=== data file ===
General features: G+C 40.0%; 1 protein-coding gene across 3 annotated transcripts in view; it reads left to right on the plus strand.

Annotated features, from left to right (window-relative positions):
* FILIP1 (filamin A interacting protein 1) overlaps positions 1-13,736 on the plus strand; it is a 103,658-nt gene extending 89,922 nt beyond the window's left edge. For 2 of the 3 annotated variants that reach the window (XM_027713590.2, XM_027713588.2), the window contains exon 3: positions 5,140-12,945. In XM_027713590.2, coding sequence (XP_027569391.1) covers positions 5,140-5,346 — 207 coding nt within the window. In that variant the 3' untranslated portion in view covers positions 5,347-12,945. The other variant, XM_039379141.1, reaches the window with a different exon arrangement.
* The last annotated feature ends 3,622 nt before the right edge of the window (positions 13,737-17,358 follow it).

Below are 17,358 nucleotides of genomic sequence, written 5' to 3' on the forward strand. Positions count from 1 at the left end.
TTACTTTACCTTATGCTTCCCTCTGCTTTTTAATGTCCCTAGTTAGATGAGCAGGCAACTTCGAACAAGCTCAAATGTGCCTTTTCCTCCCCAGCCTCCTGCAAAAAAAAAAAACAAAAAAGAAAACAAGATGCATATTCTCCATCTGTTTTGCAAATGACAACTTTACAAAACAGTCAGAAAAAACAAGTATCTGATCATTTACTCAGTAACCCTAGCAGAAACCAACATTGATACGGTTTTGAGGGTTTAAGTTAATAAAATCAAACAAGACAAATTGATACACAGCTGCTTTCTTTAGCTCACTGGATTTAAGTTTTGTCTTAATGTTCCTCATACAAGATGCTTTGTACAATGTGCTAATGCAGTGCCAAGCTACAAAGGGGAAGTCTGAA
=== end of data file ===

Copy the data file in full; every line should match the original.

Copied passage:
General features: G+C 40.0%; 1 protein-coding gene across 3 annotated transcripts in view; it reads left to right on the plus strand.

Annotated features, from left to right (window-relative positions):
* FILIP1 (filamin A interacting protein 1) overlaps positions 1-13,736 on the plus strand; it is a 103,658-nt gene extending 89,922 nt beyond the window's left edge. For 2 of the 3 annotated variants that reach the window (XM_027713590.2, XM_027713588.2), the window contains exon 3: positions 5,140-12,945. In XM_027713590.2, coding sequence (XP_027569391.1) covers positions 5,140-5,346 — 207 coding nt within the window. In that variant the 3' untranslated portion in view covers positions 5,347-12,945. The other variant, XM_039379141.1, reaches the window with a different exon arrangement.
* The last annotated feature ends 3,622 nt before the right edge of the window (positions 13,737-17,358 follow it).

Below are 17,358 nucleotides of genomic sequence, written 5' to 3' on the forward strand. Positions count from 1 at the left end.
TTACTTTACCTTATGCTTCCCTCTGCTTTTTAATGTCCCTAGTTAGATGAGCAGGCAACTTCGAACAAGCTCAAATGTGCCTTTTCCTCCCCAGCCTCCTGCAAAAAAAAAAAACAAAAAAGAAAACAAGATGCATATTCTCCATCTGTTTTGCAAATGACAACTTTACAAAACAGTCAGAAAAAACAAGTATCTGATCATTTACTCAGTAACCCTAGCAGAAACCAACATTGATACGGTTTTGAGGGTTTAAGTTAATAAAATCAAACAAGACAAATTGATACACAGCTGCTTTCTTTAGCTCACTGGATTTAAGTTTTGTCTTAATGTTCCTCATACAAGATGCTTTGTACAATGTGCTAATGCAGTGCCAAGCTACAAAGGGGAAGTCTGAA